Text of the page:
Marco Rubio came under withering assault in a debate Motzoei Shabbos as opponents for the Republican presidential nomination sought to cut down the senator from Florida over his relative inexperience and for abandoning his push for comprehensive immigration reform.
Donald Trump, the race’s national front-runner, also was put on the defensive by a newly invigorated Jeb Bush, who accused Trump of taking advantage of an elderly woman by using eminent-domain laws to take her Atlantic City, N.J., property as part of a casino development.
But it was Rubio, riding momentum after a surprisingly strong third-place finish in the Iowa caucuses, who became the top target in a rollicking ABC News debate that veered — sometimes chaotically — from Islamic State terrorists and North Korea to health care and immigration.
In an urgent bid to slow Rubio down ahead of Tuesday’s New Hampshire primary, New Jersey Gov. Chris Christie savaged the 44-year-old senator for never having made a “consequential decision,” lacking principled leadership on immigration and being unprepared for the presidency.
“I like Marco Rubio, and he’s a smart person and a good guy, but he simply does not have the experience to be president of the United States and make these decisions,” Christie said, reiterating points he has made all week on the campaign trail.
Likening Rubio to President Obama, Christie added: “We’ve watched it happen, everybody. For the last seven years. The people of New Hampshire are smart. Do not make the same mistake again.”
Rubio appeared rattled by the assault, which came chiefly from Christie but was echoed by former Florida governor Bush. Rubio defended his Senate experience and suggested that Christie and other critics were discounting Obama’s skill in navigating Washington.
In one damaging exchange, Christie pounced on Rubio for repeating talking points within minutes — seeming to support Christie’s characterizations of Rubio as an overly scripted “boy in the bubble.”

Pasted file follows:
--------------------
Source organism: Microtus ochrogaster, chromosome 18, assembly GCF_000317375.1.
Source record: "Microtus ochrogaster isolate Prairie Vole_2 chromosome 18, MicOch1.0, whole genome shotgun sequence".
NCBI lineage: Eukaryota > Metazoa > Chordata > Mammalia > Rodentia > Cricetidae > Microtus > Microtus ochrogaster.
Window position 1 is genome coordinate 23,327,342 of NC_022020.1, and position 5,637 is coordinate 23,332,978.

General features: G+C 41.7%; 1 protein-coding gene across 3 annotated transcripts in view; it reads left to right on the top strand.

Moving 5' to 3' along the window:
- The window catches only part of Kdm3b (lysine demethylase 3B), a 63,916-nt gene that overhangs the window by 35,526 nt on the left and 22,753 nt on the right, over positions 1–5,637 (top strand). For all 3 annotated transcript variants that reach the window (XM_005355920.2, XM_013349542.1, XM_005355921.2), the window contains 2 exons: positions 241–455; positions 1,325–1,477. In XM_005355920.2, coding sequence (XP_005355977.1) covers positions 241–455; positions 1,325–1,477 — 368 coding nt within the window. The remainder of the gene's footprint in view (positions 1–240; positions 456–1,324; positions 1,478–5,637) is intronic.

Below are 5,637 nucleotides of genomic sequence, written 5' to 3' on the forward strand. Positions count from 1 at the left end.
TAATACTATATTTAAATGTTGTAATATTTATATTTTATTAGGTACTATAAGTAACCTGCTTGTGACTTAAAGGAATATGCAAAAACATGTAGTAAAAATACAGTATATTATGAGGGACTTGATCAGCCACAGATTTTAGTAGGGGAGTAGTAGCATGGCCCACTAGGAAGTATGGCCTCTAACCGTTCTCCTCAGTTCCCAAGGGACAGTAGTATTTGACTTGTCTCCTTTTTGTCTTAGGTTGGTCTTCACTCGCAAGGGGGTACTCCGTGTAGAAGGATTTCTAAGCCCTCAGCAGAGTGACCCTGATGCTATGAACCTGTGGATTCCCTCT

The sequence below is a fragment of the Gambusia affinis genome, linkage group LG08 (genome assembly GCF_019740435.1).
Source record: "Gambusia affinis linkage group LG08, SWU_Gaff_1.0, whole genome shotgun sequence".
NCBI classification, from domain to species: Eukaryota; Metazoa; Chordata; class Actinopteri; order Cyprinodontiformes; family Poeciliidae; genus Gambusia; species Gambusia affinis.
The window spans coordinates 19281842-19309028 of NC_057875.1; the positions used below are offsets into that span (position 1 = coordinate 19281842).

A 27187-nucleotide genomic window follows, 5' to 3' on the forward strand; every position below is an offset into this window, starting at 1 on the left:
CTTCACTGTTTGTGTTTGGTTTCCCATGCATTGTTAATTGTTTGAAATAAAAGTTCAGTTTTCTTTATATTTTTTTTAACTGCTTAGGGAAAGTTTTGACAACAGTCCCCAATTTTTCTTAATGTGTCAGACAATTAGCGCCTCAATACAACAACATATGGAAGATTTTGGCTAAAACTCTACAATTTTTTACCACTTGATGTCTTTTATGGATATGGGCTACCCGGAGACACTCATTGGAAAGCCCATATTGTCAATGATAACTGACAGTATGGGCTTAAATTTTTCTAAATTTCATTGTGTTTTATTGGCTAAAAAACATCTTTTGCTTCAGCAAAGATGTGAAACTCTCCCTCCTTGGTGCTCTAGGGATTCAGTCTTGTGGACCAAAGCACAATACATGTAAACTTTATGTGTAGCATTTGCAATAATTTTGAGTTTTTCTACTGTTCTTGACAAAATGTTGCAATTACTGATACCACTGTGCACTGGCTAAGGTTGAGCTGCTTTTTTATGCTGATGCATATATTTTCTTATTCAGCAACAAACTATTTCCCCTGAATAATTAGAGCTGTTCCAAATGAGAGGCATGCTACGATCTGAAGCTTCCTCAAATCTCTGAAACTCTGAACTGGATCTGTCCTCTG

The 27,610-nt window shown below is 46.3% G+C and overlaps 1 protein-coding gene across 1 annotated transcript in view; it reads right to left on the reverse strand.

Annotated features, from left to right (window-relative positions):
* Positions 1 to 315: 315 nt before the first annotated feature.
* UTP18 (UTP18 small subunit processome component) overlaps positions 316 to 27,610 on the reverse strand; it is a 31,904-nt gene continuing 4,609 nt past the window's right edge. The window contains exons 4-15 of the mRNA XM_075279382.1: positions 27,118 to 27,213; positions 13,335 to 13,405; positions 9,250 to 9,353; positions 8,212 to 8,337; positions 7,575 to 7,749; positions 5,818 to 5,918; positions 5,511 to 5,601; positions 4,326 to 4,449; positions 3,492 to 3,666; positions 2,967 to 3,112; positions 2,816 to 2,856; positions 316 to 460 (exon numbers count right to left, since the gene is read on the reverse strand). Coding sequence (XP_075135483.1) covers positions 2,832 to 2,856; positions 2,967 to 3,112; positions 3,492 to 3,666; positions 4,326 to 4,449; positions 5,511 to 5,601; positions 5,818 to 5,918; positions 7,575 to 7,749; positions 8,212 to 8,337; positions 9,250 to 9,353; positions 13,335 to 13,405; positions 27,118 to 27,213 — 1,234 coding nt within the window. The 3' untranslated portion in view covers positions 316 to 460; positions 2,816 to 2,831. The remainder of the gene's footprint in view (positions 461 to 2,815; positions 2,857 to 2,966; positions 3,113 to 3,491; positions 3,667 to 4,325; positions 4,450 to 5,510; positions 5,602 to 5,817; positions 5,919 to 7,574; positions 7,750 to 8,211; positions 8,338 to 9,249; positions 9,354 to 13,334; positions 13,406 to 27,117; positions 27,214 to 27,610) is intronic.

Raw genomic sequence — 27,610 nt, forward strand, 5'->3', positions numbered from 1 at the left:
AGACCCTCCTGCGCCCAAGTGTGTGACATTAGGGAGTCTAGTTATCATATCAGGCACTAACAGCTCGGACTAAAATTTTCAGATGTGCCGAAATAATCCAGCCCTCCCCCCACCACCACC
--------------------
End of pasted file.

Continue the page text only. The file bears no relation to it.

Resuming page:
“Let’s dispel with this fiction that Barack Obama doesn’t know what he’s doing,” Rubio said early in the debate. “He knows exactly what he’s doing. He is trying to change this country.”
Rubio repeated the same answer moments later — nearly verbatim, down to its cadence — leading Christie to mock him.
“There it is,” the governor said. “The memorized 25-second speech. There it is, everybody.”
Rubio repeated similar phrasing two more times more during the night.
What it looks like on the ground in New Hampshire leading up to the primary
View Photos Following the Iowa caucuses, the Republican and Democratic presidential candidates flocked to New Hampshire in the run-up to the first-in-the-nation primary on Tuesday.
It was a difficult night for freshman senator Rubio, who has shown himself in the previous seven debates to be an agile and prepared performer but had never faced such an onslaught from Christie and Bush. Both are desperate to revive their candidacies in New Hampshire or face the prospect of dropping out.
Trump, seeking to rebound in New Hampshire after a humbling Iowa second-place finish, returned to the debate stage after skipping the last event in Iowa because of a feud with the Fox News Channel. He ran into an uncharacteristically feisty Bush, who lashed out at him over the eminent-domain issue.
Asked by co-moderator David Muir whether he supported the use of eminent domain, Trump said that he did. “The Keystone Pipeline, without eminent domain, it wouldn’t go 10 feet, okay? You need eminent domain,” Trump said, adding that “without eminent domain, you don’t have roads, highways, schools, bridges or anything.”
But Bush interjected to call out Trump for blurring the differences between eminent domain for public and private use.
“What Donald Trump did was use eminent domain to try to take the property of an elderly woman on the strip in Atlantic City,” Bush charged. “That is not public purpose. That is downright wrong.”
From there, Trump and Bush shouted over each other. “He wants to be a tough guy tonight,” Trump said. Belittling Bush, Trump held his index finger over his lips and said, “Let me talk. Quiet.”
The audience booed Trump.